Is your Escape Room tired and odorous? Keeping it fresh to the last! GM Diaries #8
Article by Bill Parslow
“Freshness!” It’s far more than air fresheners and holding a lot of people in a confined space and whether you go for the fresh scented bouquet of a just washed urinal or let the natural odours of all mingle and ferment together. Room hygiene? Well yes that’s certainly important too.
It’s that sense of doing some new and different, the psychological equivalent of the scent of ozone in the air as you approach the sea. It’s something to be sought for and manufactured as best you can in any escape room worth its salt
It’s where the room decor, the introduction, the narrative, the welcome area, the finishing flourishes can all contribute towards the player having a unique experience rather than just solving a load of puzzles. Of course the puzzles have to be good, that goes without saying, but it’s the story the players hear in their heads as they go about constructing their solutions to your room.
It’s a difficult thing to manage at times, because occasionally it does descend to the air freshener level (let’s face it Escape Rooms can be small and are not always renowned for their ventilation)- or if not quite that basic, then the look and feel of the props - are they damaged, chipped and scratched?
But once that basic housekeeping is sorted, the air of freshness in a room is often correlated with the fact that everything should count towards the theme. Often bad or indifferent reviews from the ubiquitous TripAdvisor focus around one of two things - the lack of involvement of the GM or the feeling that the puzzles are disconnected, that they don’t really hang together.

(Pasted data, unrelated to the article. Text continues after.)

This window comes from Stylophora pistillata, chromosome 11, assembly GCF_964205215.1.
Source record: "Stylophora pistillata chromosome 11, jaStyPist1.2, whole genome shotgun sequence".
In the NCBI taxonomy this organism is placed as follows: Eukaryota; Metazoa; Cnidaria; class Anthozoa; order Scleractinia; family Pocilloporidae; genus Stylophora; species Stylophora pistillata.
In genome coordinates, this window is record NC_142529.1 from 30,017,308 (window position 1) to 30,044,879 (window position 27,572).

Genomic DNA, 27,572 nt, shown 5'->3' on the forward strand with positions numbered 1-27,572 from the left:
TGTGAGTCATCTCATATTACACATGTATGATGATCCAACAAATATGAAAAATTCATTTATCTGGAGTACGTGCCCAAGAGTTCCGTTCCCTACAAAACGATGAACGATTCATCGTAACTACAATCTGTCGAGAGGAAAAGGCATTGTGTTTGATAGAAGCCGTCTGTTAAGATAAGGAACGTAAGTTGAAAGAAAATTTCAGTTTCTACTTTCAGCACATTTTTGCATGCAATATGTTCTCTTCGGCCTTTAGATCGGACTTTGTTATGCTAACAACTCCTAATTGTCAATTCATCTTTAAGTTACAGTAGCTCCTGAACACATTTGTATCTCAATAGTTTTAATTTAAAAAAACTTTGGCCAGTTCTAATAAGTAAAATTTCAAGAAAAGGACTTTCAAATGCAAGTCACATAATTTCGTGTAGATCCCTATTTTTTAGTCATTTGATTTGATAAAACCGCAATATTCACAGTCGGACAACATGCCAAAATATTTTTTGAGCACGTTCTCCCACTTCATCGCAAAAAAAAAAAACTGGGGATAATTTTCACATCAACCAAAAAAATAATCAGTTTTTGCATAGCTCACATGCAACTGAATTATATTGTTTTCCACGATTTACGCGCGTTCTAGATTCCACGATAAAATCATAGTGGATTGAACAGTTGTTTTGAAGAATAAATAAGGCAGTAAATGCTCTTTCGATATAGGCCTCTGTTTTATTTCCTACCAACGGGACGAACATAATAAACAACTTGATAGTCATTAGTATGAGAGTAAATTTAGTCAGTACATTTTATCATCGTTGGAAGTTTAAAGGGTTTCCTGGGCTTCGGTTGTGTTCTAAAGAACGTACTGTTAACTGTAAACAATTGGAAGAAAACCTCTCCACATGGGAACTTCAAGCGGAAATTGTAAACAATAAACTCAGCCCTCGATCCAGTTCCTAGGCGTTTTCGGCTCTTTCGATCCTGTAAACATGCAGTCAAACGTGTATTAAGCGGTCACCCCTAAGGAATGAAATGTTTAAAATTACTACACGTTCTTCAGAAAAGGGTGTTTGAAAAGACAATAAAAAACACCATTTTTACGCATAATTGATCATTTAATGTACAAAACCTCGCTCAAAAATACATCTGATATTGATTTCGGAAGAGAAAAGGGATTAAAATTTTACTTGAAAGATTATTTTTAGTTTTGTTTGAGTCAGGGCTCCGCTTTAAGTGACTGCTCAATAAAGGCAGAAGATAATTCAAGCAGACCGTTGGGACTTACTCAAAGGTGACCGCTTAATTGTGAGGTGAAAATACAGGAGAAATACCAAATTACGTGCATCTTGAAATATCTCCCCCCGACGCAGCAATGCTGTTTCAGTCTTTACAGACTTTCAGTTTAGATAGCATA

The thing is though is it is the overall feel, the way it all hangs together that makes an escape room really thrum with excitement for the player. A room might have humour, frights and thrills, amazing decor but they should all work within a common theme, as opposed to a horror based room that has lots of scary moments but they are dislocated from one another and don’t really cohere.
The narrative doesn’t have to just be in the room - it’s great to make all, your emails and booking admin reflect the theme - with the added bonus that if you add a bit of story and humour people might actually read it. I often text groups the hour before they arrive - here’s one example:
“My dear seeker, The time is nearly at hand! My companion, Gabriel, he of the bowler hat and waistcoat, will at the back of the pub to meet you soon.
Please wait there, in a well - behaved and attentive manner looking eager and intelligent at least 5 mins in advance of your time. (These are qualities that you need for the event, so best practice them a little now don't you think?)
You will be joined by others - just as well as there is safety (limited) in numbers. Any problem phone or text on this number. Latecomers however are NOT TOLERATED and will be left to the WOLVES. Please do NOT use carrier pigeons here the seagulls eat them. I remain your most superior and attentive friend, Lady Chastity”
The text gets across the importance of punctuality but in a jovial don't you forget sort of way!
And getting that fresh air feel and smell is important too, and if you don’t have air conditioning it’s all a bit difficult. We’ve just had a hot spell and on the hottest day I unlocked the room to find that the fans had been left on all night since the previous day. Not something we would normally do or recommend, but just that once I was heartily grateful for it. Sometimes though I just wish for some air conditioning...